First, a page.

I would like to take this opportunity to commend the SCORE program for providing such a community service for those of us attempting to turn the dream of our own business into a tangible reality. Michael Riley and his colleague Marshall Stein have been invaluable in their extensive knowledge and personal warmth. Their dedication to our efforts to build the Goodfield Institute into a growing business here in the Phoenix, Arizona area has been very helpful. I am a doctor of psychology and have practiced on four continents, having worked at NATO headquarters and the International Criminal Tribunal in The Hague. These assignments have exposed me too many individuals in senior leadership positions. I can say without any hesitation that the insights, and skills, of these two fine mentors have been extraordinarily helpful.
As an author of three books on human behavior and as a former Professor at the Diplomatic Academy of London I think it is safe to say I know the difference between intrinsic and extrinsic motivation. These two outstanding individuals are intrinsically motivated to share their wisdom, enthusiasm and expertise.
It is and has been an extraordinarily valuable opportunity to share our time with these individuals and to receive the benefits of their knowledge and practical helpful insights and advice. Please continue this important service for our community. I hope that all of those who use SCORE services are as fortunate as we have been to have Mike and Marshall in a mentoring position.
This event seemed more alive than just about any other event of its kind I have attended. Here are some observations that made me think that way:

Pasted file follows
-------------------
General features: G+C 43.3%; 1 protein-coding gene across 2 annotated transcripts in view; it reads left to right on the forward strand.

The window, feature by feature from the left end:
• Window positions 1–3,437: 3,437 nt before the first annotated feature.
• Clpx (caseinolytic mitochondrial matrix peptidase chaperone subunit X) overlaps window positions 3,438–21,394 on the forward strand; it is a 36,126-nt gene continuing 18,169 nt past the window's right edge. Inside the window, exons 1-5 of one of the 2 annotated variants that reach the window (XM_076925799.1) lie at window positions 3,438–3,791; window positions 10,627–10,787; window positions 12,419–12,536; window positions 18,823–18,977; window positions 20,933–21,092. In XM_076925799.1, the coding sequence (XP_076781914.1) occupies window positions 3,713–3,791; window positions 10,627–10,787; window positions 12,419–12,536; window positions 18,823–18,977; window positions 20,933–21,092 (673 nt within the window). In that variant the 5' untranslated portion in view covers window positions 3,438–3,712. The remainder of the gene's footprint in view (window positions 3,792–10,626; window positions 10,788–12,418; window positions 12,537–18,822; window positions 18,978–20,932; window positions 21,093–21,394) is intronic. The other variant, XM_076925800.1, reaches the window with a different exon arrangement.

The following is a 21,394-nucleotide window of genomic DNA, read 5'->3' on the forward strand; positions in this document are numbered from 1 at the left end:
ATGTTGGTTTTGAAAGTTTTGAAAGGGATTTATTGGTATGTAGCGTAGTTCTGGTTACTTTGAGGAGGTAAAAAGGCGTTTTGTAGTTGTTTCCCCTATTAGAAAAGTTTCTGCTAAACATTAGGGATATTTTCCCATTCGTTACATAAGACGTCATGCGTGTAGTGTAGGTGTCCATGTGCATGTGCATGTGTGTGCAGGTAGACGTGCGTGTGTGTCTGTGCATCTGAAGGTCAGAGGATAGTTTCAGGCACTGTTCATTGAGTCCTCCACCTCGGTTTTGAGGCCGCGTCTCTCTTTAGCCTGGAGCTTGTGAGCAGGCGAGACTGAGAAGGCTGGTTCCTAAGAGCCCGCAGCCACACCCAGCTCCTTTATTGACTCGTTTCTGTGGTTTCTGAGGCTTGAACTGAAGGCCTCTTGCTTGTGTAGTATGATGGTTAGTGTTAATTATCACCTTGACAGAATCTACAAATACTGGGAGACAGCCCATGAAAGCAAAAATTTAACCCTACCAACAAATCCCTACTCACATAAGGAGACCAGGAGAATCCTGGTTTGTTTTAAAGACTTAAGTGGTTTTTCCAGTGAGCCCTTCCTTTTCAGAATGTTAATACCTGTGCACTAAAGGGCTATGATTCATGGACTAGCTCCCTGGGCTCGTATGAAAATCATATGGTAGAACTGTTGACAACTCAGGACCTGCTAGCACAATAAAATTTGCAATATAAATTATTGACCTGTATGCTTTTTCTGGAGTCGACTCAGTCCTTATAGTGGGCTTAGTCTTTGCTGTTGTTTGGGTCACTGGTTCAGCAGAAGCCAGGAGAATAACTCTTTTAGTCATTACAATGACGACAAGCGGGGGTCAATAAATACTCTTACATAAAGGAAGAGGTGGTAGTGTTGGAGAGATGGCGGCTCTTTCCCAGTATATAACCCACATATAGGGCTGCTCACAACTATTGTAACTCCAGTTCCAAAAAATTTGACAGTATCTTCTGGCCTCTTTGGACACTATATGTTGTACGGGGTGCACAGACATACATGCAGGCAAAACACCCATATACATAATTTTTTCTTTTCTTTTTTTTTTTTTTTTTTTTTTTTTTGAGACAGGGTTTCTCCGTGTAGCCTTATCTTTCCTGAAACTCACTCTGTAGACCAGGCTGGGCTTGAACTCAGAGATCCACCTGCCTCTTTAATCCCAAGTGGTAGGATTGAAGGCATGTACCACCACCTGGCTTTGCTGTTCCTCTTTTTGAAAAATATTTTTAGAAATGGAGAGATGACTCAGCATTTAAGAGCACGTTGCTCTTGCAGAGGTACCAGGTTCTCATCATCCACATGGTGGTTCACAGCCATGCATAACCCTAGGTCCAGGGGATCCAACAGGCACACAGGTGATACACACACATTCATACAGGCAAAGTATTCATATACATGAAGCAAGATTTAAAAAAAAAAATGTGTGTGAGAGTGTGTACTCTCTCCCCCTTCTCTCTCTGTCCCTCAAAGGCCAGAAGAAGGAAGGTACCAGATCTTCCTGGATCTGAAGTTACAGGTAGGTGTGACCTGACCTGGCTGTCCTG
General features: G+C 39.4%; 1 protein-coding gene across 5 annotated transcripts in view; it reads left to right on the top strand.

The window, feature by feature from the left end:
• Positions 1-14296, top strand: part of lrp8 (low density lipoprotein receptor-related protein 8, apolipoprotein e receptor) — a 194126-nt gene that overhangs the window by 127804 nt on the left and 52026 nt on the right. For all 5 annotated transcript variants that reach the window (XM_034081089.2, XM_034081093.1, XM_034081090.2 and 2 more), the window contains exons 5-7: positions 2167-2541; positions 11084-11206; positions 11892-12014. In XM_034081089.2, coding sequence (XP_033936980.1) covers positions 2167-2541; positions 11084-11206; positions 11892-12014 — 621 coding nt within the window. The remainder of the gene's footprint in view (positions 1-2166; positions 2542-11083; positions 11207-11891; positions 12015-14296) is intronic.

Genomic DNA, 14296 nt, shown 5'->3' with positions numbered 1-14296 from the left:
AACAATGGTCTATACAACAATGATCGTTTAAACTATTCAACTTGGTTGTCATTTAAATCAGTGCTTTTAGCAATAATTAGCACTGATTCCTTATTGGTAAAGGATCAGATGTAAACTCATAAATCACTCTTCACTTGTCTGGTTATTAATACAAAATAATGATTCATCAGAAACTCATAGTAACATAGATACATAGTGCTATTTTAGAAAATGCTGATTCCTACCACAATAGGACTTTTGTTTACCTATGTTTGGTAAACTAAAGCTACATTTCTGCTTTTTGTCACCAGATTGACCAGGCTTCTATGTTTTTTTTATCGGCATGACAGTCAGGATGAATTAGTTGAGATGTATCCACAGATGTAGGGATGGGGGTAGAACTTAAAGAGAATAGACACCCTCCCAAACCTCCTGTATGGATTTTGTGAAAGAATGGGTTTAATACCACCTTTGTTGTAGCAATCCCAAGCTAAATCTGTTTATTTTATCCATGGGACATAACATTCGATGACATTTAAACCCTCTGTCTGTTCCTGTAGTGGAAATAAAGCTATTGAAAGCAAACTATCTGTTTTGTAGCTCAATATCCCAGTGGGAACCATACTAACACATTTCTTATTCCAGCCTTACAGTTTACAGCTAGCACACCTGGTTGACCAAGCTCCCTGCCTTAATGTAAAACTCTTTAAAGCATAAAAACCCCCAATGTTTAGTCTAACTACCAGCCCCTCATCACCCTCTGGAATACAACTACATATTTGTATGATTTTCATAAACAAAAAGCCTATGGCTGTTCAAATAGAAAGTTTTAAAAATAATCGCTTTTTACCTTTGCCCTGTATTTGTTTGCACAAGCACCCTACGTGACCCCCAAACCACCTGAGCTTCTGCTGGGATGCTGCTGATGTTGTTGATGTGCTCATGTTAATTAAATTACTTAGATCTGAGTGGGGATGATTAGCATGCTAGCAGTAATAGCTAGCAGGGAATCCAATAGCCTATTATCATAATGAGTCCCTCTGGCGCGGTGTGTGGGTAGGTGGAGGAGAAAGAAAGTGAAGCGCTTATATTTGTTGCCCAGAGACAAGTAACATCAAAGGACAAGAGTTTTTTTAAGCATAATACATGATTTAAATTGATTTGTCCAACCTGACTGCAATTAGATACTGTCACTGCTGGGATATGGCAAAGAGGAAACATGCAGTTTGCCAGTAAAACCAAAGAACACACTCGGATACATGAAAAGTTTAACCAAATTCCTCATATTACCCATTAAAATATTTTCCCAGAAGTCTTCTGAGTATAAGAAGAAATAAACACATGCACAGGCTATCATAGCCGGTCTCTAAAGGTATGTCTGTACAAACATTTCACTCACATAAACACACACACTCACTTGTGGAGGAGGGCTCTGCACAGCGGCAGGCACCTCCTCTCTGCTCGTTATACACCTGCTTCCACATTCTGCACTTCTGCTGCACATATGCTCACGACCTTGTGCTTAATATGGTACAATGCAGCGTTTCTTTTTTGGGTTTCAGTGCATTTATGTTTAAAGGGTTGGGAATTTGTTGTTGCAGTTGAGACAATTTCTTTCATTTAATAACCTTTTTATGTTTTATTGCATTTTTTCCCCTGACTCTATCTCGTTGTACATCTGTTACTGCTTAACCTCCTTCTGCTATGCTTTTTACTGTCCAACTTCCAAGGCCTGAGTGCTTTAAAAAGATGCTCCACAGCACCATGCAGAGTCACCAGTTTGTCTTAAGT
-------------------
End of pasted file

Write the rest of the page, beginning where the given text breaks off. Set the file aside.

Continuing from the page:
As I went around the exhibits, I noticed that attendees were engaged at every exhibitor table with animated conversation.
Peopled were very interested in what Representative Sinema and Secretary of State Reagan had to say. There was applause every time they would say how important the small business community was to the state, and what they were doing to make it easier for small businesses to do business in the state.
People were very engaged with the speakers. When there was a little time for Q&A, it seemed like we could have gone on all day with Q&A on each topic.
The business round table I participated in had nonstop questions and answers coming from the audience. Not only did the moderators have comments, but the audience also shared their wisdom. The collective knowledge shared in the room was exceptional.
All this made the symposium live, and people seemed to take away a lot of useful information from a lot of different sources and ways of getting it. Let’s do it again next year.
Here’s a video slideshow of speakers, exhibitors, attendees and the hard-working volunteers that made the symposium a success:
Rod has been a SCORE Mentor since 2004. During his extensive 40 year career, Rod held various executive positions in Sales and marketing at General Electric Industrial Automation and Power Generation units and other energy and environmental companies. Rod has mentored more than 400 small businesses and 100 nonprofits as a member of SCORE and the Executive Service Corps. He has been a board member of seven Not for Profit organizations.
The Greater Phoenix SCORE 2015 Small Business Symposium was a huge success! We had over 900 attendees registered, 50+ exhibitors and an excellent line-up of speakers. All the presentations were recorded and we’ll have the videos soon. Here are some of the shots from the event.
These were our speakers:
There was a whole lot of mentoring going on!
Here are some of the exhibitors!
We couldn’t have done it without over 40 of our hard-working SCORE mentors & volunteers! These are just a few of them:
And it wouldn’t have been a success without all the great attendees! Thank you all for coming! Here are just a few shots:
You enter your office and sit at your desk with the best intentions “today, I’m going to get things done” then a few emails arrive, you take a phone call, spend some time searching for the one piece of paper, you know the one with that important information and that phone number you need. Before you know it, it’s 5 o’clock.